Despite hail and freezing rain, over 500 people came to last night’s hearing on the future of Long Island Bus, held at Hofstra University’s Adams Playhouse for 7 hours. The hearing covered plans to cut 25 of the system’s 48 routes, as well as the possibility that Nassau County may cancel its agreement with the MTA, which runs the system.
The county pays just $9.1 million of the system’s budget, with the MTA paying about $25 million and the state covering the rest. Nassau now wants to cut bus funding further and have a private operator take over the system. Nassau County Executive Ed Mangano did not attend the hearing. If he had, he would have heard rider after rider explain, in personal terms, how essential the bus system is to a functioning Nassau County. Newsday reports:
At the more than seven-hour hearing, college students, low-income mothers, senior citizens and disabled customers offered sometimes tearful accounts of LI Bus’ vital role in their lives. Kevin Christman, who has cerebral palsy and works as a teacher assistant in Roosevelt, said losing his bus is “unimaginable.”
“You can’t cut these services, because people like myself won’t be able to work, won’t be able to see our doctors,” said Christman, 28, of Wantagh.”Then we will be a drain on the county.”
Lorenzo Simpson, student government president at Nassau Community College, said the proposed cuts would affect thousands of students — many of whom chose the college because of its accessibility by public transportation.
Simpson quoted one student as saying, “If you cut the buses, my college career would be over.”
Though the county executive did not attend the hearing, a poster of Mangano, brought to the podium by Tri-State’s Ryan Lynch, was booed by the audience. Advocates also passed out cards urging bus riders to call Mangano’s office.
Tri-State executive director Kate Slevin offered a reality check on the county’s privatization plan in her hearing testimony. “Simply put, County Executive Mangano is dreaming… no other system in the country does what Mangano wants to do.” Westchester County contributes $33 million to its Bee-Line system; Suffolk pays $24 million for Suffolk County Transit. But Nassau officials have suggested the county would pay just $2 to 4 million for a private system.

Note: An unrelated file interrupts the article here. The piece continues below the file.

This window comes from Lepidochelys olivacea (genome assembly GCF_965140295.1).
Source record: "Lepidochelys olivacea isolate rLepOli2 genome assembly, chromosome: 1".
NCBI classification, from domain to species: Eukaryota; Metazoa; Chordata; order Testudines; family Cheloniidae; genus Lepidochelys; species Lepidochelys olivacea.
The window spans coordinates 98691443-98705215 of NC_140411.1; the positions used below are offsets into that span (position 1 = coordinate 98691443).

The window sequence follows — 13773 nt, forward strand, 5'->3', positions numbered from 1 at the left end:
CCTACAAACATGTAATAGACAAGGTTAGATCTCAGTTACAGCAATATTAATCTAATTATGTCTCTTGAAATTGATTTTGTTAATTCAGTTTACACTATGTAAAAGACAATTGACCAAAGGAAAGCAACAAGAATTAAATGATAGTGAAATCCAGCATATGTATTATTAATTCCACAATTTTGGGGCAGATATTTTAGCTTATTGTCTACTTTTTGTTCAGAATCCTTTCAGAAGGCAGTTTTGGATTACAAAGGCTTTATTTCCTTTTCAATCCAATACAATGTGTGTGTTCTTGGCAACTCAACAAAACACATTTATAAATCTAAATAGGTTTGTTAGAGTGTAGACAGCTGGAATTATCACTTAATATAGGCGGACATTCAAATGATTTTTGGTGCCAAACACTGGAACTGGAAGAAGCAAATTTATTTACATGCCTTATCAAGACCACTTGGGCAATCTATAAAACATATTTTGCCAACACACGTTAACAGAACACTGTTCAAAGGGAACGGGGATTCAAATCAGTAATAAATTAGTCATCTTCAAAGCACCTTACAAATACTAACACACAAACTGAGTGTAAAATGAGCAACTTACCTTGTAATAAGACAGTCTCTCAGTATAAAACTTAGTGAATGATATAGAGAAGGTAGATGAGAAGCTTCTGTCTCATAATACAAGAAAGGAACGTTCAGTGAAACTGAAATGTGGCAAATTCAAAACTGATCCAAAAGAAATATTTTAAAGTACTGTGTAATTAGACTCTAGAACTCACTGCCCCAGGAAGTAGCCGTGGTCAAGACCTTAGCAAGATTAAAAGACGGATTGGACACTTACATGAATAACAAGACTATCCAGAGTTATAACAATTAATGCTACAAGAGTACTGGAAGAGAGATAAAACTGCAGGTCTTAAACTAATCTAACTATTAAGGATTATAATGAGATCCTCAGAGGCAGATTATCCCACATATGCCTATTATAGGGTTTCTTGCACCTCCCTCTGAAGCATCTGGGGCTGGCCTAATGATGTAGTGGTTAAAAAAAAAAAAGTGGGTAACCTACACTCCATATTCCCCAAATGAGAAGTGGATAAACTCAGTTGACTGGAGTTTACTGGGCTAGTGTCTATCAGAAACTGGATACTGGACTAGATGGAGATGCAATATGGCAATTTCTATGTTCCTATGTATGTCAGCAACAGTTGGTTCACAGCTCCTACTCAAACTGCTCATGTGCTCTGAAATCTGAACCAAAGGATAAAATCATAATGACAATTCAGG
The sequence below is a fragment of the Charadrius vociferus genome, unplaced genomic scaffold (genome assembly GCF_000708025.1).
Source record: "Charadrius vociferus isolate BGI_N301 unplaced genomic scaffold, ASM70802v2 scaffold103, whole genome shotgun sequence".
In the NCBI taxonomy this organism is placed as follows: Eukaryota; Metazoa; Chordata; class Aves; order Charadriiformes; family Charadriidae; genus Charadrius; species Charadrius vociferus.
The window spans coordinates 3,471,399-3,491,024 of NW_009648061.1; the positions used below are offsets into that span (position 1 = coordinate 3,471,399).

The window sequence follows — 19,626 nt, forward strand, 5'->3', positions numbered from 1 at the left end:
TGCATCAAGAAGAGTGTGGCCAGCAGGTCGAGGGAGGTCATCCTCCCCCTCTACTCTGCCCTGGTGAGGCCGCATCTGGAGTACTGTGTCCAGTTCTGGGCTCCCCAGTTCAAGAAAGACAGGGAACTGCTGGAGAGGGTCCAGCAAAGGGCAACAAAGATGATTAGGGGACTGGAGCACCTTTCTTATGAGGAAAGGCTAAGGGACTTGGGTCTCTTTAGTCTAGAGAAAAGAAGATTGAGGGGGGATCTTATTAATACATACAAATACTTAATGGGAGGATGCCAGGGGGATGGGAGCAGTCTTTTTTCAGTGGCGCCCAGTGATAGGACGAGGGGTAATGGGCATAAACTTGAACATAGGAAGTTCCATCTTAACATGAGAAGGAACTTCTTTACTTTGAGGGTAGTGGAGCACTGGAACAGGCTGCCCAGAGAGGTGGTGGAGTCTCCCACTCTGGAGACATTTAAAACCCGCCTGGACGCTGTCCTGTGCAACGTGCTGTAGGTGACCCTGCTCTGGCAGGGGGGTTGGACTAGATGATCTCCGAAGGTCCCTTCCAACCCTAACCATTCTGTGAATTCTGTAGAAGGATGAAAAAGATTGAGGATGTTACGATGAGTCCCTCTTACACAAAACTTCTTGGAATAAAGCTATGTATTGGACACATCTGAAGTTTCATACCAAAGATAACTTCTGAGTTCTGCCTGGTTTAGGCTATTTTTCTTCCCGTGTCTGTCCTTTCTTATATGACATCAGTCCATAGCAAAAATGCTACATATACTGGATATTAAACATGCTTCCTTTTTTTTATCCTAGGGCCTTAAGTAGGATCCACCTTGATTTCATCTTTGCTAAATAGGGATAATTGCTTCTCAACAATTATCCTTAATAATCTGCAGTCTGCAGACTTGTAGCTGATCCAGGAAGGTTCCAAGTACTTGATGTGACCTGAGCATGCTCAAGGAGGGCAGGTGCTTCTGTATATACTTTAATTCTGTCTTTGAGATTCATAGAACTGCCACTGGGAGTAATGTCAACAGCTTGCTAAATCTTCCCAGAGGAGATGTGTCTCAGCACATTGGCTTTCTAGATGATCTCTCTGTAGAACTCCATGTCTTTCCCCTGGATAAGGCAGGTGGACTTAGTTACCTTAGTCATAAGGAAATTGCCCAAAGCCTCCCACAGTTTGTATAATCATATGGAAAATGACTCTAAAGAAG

Advocates, workers, and bus riders rallied and held a press conference before the hearing.
“Privatizing the bus system while contributing nothing, or very little, to its operations has been proven time and time again to be a loser for bus riders and workers,” said Charlene Obernauer, Executive Director of Long Island Jobs with Justice.
“Hundreds of LI Bus workers are set to lose their jobs for lack of a transit option,” said John Durso of the LI Federation of Labor. “In addition, untold numbers of riders could lose their jobs, and small and large businesses alike could suffer from employees not being able to get to work, earn income and use that to invest back in Long Island communities.”
The proposed cuts will almost certainly be voted on at the MTA’s next board meeting in April. If the county and MTA don’t come to an agreement, the cuts will happen this summer. Several bus riders who called the county executive today told advocates that they were hung up on without being transferred to a staff member (it’s not clear whether this was intentional, or a sign that the county switchboard has become overloaded).
Images: Tri-State Transportation Campaign.